I would recommend this book to someone who is as infatuated with Google as I am. I would not recommend this book to the average reader or Googler as it is way more detailed than the average person cares to know. For me, it was exciting and enlightening to hear of the inner workings of the company and it's people.
I don't think Ganser brought anything to the story. I'm not sure I would have ever sat down and read the book, but it was an easy listen while doing other things (driving, biking, etc). There are not really any characters to
Definitely not. I really needed a break after about an hour or so. It is not a nail biting story that keeps you on the edge of your seat. It is more of an informative reading full of information to digest as you go along.
I HAVE recommended this book to friends. They would hear me laughing as I heard stories about the early days and I would re-tell them the best I could until I just said
The story of the
No, I enjoyed listening to it over several sittings. In on sitting, I think it might be too much to fully appreciate and enjoy.
A great story, fun tales, and very good value for the book. I'm VERY glad I got this one.
Do no evil. The issue is sticking to your own laws. As the company grows... the companies focus will face hard challenges from investors.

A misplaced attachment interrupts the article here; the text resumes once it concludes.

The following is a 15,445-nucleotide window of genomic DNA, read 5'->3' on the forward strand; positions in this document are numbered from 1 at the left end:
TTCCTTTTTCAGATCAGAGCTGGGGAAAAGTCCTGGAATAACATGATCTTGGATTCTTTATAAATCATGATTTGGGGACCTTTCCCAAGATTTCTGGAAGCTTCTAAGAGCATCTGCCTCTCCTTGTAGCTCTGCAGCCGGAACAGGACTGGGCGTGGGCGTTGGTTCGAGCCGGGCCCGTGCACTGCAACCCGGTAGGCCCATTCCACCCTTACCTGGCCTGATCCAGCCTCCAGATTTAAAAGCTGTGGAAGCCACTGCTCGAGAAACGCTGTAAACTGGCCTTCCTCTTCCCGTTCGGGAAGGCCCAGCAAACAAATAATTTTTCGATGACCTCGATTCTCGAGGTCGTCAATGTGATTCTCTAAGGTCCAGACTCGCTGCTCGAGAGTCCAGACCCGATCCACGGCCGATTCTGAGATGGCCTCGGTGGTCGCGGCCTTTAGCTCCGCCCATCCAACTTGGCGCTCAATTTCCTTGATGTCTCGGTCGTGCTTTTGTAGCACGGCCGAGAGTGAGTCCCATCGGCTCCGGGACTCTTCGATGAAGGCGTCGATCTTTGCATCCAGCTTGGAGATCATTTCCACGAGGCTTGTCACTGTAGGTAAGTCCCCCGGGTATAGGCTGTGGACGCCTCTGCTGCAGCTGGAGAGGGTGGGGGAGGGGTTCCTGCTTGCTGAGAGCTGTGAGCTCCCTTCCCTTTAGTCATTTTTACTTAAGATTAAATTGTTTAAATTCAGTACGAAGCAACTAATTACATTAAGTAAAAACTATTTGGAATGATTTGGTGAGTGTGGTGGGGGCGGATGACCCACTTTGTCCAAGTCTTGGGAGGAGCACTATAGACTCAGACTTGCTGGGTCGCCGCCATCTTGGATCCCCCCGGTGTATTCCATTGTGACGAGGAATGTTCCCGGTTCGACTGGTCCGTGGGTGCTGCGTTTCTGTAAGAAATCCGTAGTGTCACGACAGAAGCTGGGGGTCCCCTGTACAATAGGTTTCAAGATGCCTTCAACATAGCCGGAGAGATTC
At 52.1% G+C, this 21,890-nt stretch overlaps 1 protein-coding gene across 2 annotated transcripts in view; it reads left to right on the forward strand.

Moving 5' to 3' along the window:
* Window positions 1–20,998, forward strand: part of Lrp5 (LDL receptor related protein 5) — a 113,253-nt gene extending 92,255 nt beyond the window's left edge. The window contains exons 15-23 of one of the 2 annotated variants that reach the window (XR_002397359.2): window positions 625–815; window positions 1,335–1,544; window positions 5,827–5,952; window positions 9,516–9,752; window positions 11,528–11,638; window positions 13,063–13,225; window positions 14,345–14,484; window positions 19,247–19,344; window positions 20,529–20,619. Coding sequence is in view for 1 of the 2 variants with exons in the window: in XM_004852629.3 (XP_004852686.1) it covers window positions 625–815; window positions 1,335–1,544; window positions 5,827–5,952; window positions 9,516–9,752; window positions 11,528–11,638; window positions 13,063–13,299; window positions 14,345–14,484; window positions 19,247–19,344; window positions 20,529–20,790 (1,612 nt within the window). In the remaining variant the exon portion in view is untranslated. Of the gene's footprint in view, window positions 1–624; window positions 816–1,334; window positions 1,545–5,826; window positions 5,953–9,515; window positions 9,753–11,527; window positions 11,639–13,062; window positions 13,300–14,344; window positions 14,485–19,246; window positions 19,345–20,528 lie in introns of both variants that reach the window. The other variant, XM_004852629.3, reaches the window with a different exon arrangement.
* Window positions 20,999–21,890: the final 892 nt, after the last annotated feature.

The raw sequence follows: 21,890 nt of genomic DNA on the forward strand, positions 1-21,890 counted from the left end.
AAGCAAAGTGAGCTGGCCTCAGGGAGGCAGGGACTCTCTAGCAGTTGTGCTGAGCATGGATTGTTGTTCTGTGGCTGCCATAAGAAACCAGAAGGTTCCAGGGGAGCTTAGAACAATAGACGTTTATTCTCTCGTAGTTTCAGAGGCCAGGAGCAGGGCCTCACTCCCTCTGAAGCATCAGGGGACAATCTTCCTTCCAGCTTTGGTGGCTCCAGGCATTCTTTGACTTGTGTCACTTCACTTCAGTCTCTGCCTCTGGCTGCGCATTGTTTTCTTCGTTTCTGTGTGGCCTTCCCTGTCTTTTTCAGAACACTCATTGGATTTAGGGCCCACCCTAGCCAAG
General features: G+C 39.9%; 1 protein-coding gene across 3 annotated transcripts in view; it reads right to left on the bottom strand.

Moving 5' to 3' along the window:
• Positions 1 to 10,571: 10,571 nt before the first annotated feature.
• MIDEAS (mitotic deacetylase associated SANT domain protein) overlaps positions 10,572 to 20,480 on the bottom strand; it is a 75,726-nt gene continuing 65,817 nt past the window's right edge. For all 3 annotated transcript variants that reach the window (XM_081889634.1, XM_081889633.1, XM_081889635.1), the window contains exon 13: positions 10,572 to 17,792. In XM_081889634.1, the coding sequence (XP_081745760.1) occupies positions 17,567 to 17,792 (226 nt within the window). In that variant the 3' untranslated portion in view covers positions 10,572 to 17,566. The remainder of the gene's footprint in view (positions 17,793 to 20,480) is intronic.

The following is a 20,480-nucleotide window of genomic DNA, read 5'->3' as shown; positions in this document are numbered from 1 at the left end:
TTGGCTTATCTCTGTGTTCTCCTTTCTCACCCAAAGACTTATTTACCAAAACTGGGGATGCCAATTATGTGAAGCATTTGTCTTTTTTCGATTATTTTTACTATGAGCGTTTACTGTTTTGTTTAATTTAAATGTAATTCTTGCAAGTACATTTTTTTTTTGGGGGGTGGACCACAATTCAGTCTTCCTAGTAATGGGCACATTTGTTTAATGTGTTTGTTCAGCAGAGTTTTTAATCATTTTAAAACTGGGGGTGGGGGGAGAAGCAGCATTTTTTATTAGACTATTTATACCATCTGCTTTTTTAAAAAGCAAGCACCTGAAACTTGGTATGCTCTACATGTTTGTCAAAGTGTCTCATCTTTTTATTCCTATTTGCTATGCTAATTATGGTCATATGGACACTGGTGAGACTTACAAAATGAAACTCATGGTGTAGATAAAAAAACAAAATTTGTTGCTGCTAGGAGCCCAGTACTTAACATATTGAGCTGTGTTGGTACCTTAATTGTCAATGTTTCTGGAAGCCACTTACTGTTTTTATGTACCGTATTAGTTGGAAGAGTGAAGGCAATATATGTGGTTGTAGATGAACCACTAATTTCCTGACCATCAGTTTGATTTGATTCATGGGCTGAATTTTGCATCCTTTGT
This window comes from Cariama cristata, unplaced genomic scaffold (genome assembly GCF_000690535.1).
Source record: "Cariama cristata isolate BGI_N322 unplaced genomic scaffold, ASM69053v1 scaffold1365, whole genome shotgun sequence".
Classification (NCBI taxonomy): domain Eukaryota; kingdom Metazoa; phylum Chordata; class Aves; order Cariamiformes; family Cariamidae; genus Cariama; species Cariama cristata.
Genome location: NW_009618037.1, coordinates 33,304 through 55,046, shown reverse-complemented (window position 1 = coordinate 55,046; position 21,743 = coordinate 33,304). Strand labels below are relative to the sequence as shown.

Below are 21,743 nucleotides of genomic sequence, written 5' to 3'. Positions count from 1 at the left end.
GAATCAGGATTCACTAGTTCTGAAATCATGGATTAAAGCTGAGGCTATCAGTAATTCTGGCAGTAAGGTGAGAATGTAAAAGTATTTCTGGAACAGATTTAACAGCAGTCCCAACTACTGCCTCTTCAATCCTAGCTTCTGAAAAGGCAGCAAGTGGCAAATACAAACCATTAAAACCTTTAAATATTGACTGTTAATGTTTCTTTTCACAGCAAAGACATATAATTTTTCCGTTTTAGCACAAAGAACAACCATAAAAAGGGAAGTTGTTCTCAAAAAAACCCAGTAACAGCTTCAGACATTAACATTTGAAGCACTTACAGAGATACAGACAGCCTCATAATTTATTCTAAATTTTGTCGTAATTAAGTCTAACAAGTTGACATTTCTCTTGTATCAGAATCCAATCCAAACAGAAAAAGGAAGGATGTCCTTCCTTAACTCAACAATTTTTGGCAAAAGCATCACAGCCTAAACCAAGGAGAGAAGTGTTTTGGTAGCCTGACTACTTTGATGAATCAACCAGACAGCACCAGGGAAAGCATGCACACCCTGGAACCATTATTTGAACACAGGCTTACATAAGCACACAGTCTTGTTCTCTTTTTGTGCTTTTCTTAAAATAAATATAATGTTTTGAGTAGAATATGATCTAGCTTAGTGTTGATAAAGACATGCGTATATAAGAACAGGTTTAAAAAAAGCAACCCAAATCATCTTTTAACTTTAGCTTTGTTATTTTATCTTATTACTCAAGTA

The story is well written and chronicles in detail the rise of google. There are some really good insights on how things happen at google
Great read about a company that is entrenched in everyone’s life. I felt it portrayed Google in fair and balanced light.
I learned a lot about Google, things I hadn't dreamed of. It opens your eyes to what's happening to us, and this is just one brilliant company.
As a person who has limited interest in technology I found this book extremely interesting and well written. Obviously the author has an affinity for the "boys" at Google, but the reporting is pretty objective. When I stop googling long enough to think about what they accomplished it is mind altering. I have recommended this book to absolutely everyone!
This was more interesting than some other examples in this genre (Hsieh's book about Zappos or Employee 59 for example) probably because it was written by an outsider with access to the company, not a founder, former employee or someone with a direct stake in the company. It's interesting to see the development of the algorithm, the inside look at the corporate culture and other aspects of the company that is such a big part of all our lives, whether we like it or not.